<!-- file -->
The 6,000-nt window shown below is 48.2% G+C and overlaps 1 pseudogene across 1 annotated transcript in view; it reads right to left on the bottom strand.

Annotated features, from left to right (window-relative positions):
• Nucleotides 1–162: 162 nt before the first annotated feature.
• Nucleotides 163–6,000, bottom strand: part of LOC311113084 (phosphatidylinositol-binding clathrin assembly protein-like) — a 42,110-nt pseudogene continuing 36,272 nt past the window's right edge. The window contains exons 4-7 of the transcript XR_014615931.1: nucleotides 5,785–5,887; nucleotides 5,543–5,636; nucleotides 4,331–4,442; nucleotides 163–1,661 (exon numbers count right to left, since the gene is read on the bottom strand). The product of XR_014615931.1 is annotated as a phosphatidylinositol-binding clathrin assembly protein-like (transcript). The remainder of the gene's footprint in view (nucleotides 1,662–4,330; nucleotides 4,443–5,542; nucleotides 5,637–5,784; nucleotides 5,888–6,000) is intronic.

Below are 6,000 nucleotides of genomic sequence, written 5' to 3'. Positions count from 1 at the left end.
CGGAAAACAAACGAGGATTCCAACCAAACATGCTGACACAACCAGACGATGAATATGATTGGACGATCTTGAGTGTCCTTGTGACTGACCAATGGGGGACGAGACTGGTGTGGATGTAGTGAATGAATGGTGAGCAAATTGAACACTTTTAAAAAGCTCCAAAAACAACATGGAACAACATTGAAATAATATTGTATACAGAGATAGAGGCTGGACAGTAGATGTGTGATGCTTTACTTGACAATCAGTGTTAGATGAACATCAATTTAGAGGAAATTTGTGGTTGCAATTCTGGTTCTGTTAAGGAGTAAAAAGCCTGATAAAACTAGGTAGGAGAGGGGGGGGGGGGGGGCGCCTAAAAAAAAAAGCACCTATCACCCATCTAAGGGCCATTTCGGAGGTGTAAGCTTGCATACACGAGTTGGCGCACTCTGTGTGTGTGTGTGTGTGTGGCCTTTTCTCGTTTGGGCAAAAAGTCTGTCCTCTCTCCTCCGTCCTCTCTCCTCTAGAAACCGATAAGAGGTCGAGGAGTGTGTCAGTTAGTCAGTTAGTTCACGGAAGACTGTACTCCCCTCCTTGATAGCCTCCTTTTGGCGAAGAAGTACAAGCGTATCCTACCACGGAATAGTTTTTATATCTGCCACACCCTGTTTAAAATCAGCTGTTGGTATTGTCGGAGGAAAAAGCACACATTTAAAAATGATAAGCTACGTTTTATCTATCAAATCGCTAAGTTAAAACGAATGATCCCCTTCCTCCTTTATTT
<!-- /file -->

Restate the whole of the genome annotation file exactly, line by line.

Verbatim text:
The 6,000-nt window shown below is 48.2% G+C and overlaps 1 pseudogene across 1 annotated transcript in view; it reads right to left on the bottom strand.

Annotated features, from left to right (window-relative positions):
• Nucleotides 1–162: 162 nt before the first annotated feature.
• Nucleotides 163–6,000, bottom strand: part of LOC311113084 (phosphatidylinositol-binding clathrin assembly protein-like) — a 42,110-nt pseudogene continuing 36,272 nt past the window's right edge. The window contains exons 4-7 of the transcript XR_014615931.1: nucleotides 5,785–5,887; nucleotides 5,543–5,636; nucleotides 4,331–4,442; nucleotides 163–1,661 (exon numbers count right to left, since the gene is read on the bottom strand). The product of XR_014615931.1 is annotated as a phosphatidylinositol-binding clathrin assembly protein-like (transcript). The remainder of the gene's footprint in view (nucleotides 1,662–4,330; nucleotides 4,443–5,542; nucleotides 5,637–5,784; nucleotides 5,888–6,000) is intronic.

Below are 6,000 nucleotides of genomic sequence, written 5' to 3'. Positions count from 1 at the left end.
CGGAAAACAAACGAGGATTCCAACCAAACATGCTGACACAACCAGACGATGAATATGATTGGACGATCTTGAGTGTCCTTGTGACTGACCAATGGGGGACGAGACTGGTGTGGATGTAGTGAATGAATGGTGAGCAAATTGAACACTTTTAAAAAGCTCCAAAAACAACATGGAACAACATTGAAATAATATTGTATACAGAGATAGAGGCTGGACAGTAGATGTGTGATGCTTTACTTGACAATCAGTGTTAGATGAACATCAATTTAGAGGAAATTTGTGGTTGCAATTCTGGTTCTGTTAAGGAGTAAAAAGCCTGATAAAACTAGGTAGGAGAGGGGGGGGGGGGGGGCGCCTAAAAAAAAAAGCACCTATCACCCATCTAAGGGCCATTTCGGAGGTGTAAGCTTGCATACACGAGTTGGCGCACTCTGTGTGTGTGTGTGTGTGTGGCCTTTTCTCGTTTGGGCAAAAAGTCTGTCCTCTCTCCTCCGTCCTCTCTCCTCTAGAAACCGATAAGAGGTCGAGGAGTGTGTCAGTTAGTCAGTTAGTTCACGGAAGACTGTACTCCCCTCCTTGATAGCCTCCTTTTGGCGAAGAAGTACAAGCGTATCCTACCACGGAATAGTTTTTATATCTGCCACACCCTGTTTAAAATCAGCTGTTGGTATTGTCGGAGGAAAAAGCACACATTTAAAAATGATAAGCTACGTTTTATCTATCAAATCGCTAAGTTAAAACGAATGATCCCCTTCCTCCTTTATTT